“Though the members of the same family might be too far separated to meet around one festive board, they would have the gratification of knowing that all were enjoying the blessings of the day.


“Year after year she bombarded influential public figures—governors, mayors, college presidents, editors and judges—with personal letters about Thanksgiving. It was her custom to write to each new President on the subject as soon as he took office.”
She had a particularly convincing argument for President Lincoln:


“If Thanksgiving were a national holiday, she argued, it would constitute one more bond to hold the Union together … Would it not be of great advantage socially, nationally, and religiously to have the day of our American Thanksgiving positively settled?


“Putting aside the sectional feelings … would it not be more noble, more truly American, to become nationally in unity when we offer to God our tribute of joy and gratitude for the blessings of the year?
“Bear in mind that 1863 was the year of Gettysburg and Vicksburg and the New York City draft riots—a year of bloodshed and battle, of suffering in both North and South. Yet President Lincoln agreed with Mrs. Hale that the United States had much to be thankful for that year.
So Thanksgiving was a day to promote unity on what we could agree on.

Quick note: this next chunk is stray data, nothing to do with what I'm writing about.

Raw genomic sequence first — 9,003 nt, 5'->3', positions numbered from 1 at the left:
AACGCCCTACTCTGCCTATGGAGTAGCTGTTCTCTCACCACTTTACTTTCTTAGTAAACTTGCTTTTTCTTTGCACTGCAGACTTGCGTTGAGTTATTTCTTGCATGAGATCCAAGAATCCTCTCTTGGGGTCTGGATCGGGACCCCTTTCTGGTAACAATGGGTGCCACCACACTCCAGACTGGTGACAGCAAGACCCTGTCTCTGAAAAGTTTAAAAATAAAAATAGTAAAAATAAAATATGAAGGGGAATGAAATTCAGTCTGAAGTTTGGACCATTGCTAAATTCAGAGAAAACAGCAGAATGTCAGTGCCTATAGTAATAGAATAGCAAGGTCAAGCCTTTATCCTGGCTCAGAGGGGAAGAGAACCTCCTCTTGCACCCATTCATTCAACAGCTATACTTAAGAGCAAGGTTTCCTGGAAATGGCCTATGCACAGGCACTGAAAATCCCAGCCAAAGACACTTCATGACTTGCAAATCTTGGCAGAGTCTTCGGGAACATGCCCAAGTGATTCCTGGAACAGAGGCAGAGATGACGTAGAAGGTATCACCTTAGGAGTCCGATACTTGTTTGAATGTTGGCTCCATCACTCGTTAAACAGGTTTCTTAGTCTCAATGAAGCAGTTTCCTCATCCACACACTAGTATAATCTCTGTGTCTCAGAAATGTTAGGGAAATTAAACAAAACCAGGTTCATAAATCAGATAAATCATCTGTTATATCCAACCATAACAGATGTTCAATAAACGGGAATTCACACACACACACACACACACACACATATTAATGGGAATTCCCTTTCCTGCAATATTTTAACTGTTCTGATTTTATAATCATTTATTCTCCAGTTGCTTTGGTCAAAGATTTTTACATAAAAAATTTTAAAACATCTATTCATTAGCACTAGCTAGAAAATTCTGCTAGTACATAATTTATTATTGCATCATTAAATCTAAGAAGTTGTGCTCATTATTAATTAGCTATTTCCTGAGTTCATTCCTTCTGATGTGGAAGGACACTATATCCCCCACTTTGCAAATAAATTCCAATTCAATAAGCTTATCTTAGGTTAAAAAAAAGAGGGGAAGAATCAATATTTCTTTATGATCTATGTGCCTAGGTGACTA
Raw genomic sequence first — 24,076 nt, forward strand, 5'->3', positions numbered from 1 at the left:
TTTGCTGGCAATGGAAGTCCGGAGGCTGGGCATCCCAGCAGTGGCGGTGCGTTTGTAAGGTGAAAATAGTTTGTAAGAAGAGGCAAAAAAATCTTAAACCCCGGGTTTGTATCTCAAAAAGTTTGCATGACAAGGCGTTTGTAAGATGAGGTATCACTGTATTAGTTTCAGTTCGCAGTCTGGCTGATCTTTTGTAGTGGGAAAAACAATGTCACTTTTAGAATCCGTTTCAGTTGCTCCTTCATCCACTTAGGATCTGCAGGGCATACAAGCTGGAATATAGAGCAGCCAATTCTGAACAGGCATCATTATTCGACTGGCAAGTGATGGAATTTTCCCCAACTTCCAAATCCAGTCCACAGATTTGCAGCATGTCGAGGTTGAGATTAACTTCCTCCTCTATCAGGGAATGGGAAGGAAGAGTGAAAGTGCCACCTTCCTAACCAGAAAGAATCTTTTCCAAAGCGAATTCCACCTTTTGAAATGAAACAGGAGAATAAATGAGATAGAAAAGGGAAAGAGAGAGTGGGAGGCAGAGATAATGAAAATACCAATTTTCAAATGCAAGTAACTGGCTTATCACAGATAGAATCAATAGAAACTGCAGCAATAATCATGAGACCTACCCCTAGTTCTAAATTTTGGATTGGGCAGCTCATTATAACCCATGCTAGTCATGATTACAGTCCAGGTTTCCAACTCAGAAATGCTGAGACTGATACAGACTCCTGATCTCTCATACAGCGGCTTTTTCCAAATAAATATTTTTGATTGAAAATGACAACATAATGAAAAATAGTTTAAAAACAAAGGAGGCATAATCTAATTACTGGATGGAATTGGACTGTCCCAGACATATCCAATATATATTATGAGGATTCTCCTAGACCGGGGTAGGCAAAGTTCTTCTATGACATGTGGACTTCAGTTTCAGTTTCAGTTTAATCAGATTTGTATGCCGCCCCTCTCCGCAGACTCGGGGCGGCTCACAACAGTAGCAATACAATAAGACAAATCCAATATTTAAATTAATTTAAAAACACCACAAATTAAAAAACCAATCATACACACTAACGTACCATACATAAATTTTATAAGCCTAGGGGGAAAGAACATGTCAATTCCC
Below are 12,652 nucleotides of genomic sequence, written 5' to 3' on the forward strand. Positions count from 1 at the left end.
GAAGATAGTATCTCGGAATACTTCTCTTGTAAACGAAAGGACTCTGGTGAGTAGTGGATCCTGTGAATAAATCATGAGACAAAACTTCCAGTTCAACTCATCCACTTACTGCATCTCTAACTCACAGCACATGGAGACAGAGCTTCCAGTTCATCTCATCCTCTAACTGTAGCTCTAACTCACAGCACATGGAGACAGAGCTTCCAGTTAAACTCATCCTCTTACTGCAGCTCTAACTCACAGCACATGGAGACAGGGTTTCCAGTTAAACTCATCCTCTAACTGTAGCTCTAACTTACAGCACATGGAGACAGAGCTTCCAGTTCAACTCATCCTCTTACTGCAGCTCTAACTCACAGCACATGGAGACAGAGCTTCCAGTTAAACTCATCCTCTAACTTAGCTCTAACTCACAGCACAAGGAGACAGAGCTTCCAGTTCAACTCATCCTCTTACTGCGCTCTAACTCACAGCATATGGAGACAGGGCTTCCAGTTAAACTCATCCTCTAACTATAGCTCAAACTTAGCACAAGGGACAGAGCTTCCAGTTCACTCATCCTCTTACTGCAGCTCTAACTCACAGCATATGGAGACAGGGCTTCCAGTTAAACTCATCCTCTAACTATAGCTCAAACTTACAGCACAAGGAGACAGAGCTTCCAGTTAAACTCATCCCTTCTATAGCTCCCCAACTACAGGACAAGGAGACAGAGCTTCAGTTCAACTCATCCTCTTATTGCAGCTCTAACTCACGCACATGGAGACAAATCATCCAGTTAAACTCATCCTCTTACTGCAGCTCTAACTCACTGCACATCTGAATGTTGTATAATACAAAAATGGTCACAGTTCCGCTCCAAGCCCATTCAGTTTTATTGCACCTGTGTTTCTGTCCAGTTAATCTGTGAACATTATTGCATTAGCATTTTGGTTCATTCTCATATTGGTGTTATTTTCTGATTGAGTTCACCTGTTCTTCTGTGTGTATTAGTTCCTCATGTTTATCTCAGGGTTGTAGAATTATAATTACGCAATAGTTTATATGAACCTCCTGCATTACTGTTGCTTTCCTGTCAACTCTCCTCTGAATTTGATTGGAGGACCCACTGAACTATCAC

3. The Christian dimension of Thanksgiving is more than an attitude of gratitude. It is a commitment to give something of self.


Christians are a “pilgrim” people. 
The Second Vatican Council reminds us that the church “will not achieve its perfection until the end of history.” We are a “pilgrim people”,  pilgrims on a journey, hoping to achieve our final destiny to be in eternal communion with God for all of eternity. The Church is on its way between the First and Second Advent of Christ. How fitting it is that we celebrate Thanksgiving just before Advent.


Christians are a “eucharistic” people. At the heart, Eucharist means “thanksgiving.”
Christ filled this annual celebration with the deepest meaning possible. God not only us freed from human slavery and our narcissism but came among us to show us that love is the gift of self. “Do this in memory of me…”Wash one another’s feet”.  We are commanded to remember the supreme love of Christ for us that holds nothing back, that gives everything for our freedom. St. Vincent de Paul captures this spirit when he said “Let us love God, But let it be with the sweat of our brows and the strength of our arms.”


Reflection Questions about “forgotten truths’

  • Do I see Thanksgiving celebrations in continuity with a long history of giving thanks?
  • As I celebrate Thanksgiving do I see it also as a time to put aside difference and seek to understand one another.?
  • Do I see the connection between thanksgiving for what I have received and the challenge to give myself to others?